The Vagrants’ “I Can’t Make A Friend”
A lot of folks today probably don’t remember, but back in the ‘70s, Leslie West – still treading the boards 40 years later -- really was one of the best ‘Meercun rock guitarists. A fat Jewish kid from Forest Hills, Queens, he had a voice like a Mississippi bluesman and one of the most distinctive guitar tones of the era: just roll all the treble off your amp and try hitting the string with the edge of the pick just so to get that squealing harmonic.
He got famous playing in Mountain with Cream’s producer Felix Pappalardi (who’d employed Les on a session with obscuro Boston outfit Jolliver Arkansaw that included future Fort Worthian and Juke Jumper Jim Colegrove) playing yin to his yang on bass and vox. Their televised performance at the Cincinnati Pop Festival, while not as iconic as the Stooges’ or Alice Cooper’s, was still a potent signifier for my 13-year-old self. He was even invited to join the Who back around the Who’s Next time, and damned if you can’t hear his influence on Townshend’s lead in the live version of “Baby Don’t Do It” they released as the B-side of “Join Together.” (A studio version with West actually playing lead appeared as a bonus track on the ‘90s CD of Who’s Next.)
Before that, Les (b. 1945) had started his career with the Vagrants, who all went to the same high school as the future Ramones did. As much as I love Scott Morgan, I’ve gotta admit that the Vagrants’ West-sung, Pappalardi-produced cover of Otis Redding’s “Respect” (which I first heard on Lenny Kaye’s original Nuggets compilation back in ‘72) cuts the Rationals’, which appeared around the same time in ’66, all to heck. Both of those versions predated Aretha Franklin’s, and while she was a Detroit gal, the Vagrants were on the same label as she was (well, its Atco subsidiary anyway), so you decide who influenced whom.
Speaking of influence, Joe Carducci, who wasn’t there but whom I trust implicitly, claimed in Rock and the Pop Narcotic that it was seeing the Vagrants that inspahrd Long Island bar band the Pigeons to go heavy, and as the Vanilla Fudge, those ex-Pigeons would teach their ’69 opening act Led Zep a thing or two about the uses of dynamics and bombast. And indeed, the Vagrants’ live-with-feedback-and-Whoesque-autodestruction-finale version of “Theme from Exodus” is legendary, although sadly unrecorded.
The Vagrants’ total recorded output consisted of just six singles: one released on the tee-tiny Southern Sound label in ‘65, two for folkie label Vanguard in ’66, and three for Atco in ’67-’68. All but the first were compiled by Arista as The Great Lost Vagrants Album in ’86, when nobody cared. An ’88 reissue, Distortion Records’ Blue Album, included all six singles plus an 18-minute live version of Stones’ “Satisfaction.” Now Light In the Attic, praiseworthy for releasing the Monks’ oeuvre back in the ‘90s, has released all the Vagrants’ studio tracks on vinyl as I Can’t Make A Friend 1965-1968.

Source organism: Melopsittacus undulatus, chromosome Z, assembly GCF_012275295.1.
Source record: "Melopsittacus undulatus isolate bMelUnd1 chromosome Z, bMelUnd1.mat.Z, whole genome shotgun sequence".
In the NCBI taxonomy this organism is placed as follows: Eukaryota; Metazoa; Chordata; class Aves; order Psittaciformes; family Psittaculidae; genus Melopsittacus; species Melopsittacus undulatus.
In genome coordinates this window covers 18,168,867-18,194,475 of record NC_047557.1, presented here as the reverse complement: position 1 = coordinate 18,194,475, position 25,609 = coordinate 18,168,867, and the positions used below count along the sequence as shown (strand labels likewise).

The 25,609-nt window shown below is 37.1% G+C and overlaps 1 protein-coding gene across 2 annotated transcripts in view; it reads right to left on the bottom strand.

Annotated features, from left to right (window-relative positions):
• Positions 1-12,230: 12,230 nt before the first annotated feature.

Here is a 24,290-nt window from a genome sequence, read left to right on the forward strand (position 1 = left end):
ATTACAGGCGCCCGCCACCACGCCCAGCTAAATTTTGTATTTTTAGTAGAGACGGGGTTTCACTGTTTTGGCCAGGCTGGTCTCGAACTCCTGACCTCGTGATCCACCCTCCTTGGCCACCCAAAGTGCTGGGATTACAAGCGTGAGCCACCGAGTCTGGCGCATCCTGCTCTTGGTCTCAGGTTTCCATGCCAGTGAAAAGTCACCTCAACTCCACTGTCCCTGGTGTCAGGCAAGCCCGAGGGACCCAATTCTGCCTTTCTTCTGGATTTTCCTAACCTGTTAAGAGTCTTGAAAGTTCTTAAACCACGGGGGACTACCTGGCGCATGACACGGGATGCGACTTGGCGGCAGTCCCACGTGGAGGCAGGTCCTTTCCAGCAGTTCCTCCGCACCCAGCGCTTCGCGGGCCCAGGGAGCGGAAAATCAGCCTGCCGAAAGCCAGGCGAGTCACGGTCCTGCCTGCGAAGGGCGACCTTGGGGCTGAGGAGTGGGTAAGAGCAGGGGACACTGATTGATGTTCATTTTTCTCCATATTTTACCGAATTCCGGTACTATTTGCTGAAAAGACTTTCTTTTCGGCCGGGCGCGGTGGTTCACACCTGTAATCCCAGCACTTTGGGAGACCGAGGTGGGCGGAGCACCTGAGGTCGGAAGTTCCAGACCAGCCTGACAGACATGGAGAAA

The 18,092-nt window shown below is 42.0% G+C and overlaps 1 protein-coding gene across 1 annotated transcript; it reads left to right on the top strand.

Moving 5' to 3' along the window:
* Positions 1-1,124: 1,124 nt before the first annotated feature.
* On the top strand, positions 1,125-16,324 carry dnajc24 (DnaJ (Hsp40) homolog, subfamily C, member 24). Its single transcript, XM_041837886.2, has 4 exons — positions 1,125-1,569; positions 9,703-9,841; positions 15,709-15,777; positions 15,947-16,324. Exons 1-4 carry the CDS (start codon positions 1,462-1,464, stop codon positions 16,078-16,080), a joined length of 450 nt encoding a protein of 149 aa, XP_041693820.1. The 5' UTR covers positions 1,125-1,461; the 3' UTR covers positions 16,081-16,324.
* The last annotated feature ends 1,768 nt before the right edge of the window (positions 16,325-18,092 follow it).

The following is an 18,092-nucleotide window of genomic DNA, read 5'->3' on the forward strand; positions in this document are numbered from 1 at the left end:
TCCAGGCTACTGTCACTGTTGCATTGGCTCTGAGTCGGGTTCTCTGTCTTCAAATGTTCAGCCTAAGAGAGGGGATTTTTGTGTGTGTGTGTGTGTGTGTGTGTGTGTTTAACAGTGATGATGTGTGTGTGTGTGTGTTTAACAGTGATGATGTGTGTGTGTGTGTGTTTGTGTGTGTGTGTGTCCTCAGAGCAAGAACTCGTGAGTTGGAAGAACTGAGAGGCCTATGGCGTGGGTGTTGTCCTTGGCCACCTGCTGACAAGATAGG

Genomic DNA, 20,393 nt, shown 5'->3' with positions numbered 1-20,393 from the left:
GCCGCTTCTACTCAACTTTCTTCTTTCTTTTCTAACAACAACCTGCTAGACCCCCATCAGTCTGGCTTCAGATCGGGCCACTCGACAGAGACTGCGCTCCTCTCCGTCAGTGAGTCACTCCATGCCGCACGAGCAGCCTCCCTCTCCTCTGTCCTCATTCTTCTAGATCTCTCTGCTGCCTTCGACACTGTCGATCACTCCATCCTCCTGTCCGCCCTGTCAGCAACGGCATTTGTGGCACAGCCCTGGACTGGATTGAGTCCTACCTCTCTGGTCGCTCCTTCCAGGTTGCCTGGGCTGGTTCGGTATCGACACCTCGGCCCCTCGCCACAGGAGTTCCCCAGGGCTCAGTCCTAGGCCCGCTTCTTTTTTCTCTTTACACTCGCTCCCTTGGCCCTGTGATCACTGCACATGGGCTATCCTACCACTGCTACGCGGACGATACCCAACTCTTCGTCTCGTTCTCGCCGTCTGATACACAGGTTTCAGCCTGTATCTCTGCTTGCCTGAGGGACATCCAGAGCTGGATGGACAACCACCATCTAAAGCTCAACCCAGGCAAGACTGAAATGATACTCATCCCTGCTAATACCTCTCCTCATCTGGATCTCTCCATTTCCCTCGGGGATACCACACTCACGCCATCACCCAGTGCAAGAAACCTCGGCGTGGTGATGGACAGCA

The Southern Sound single, "Oh Those Eyes," immortalized in Youtubedom as a result of its appearance in a cheesy beach party B-movie called Disk-O-Tek Holiday, sounds like the Ventures backing the Zombies, with an uncharacteristically treble-happy solo from Leslie.
"I Can't Make a Friend," included on numerous sub-Nuggets garage compilations, was co-written by Vagrants organist Jay Storch and Trade Martin, whose 2010 single "We've Got To Stop the Mosque At Ground Zero" was hailed as "the worst song in the history of recorded music" on fark.com. In spite of that association, it's not bad at all -- an archetypal garage pounder.
By '67, the Vagrants had gone psychedelic, in the manner of contemporaries like the Frost and SRC, and you can hear Les' guitar getting more hard-edged, although the vocal sound (with the less-individuated Peter Sabatino singing lead, as he did on every side they cut save "Respect") was still harmony-laden, with Storch's storming Hammond B-3 a key element of the sound, as it was for loads of bands in those days when the Young Rascals ruled the Long Island scene. It's noteworthy that Les was still playing the Vagrants' "Beside the Sea" when he appeared at Woodstock with Mountain in '69.
Besides being great on its own terms, this release puts Leslie's later accomplishments in context, the same way the Barons tracks on the Fort Worth Teen Scene comps do for John Nitzinger or the early Bob Seger singles on Cameo-Parkway (which deserve to be compiled, too, dammit) do for his later work. I'll be real happy to have this example of the Lawn Guyland rockaroll aesthetic around to slap on in between spins of Leslie West/Mountain and Climbing! So there.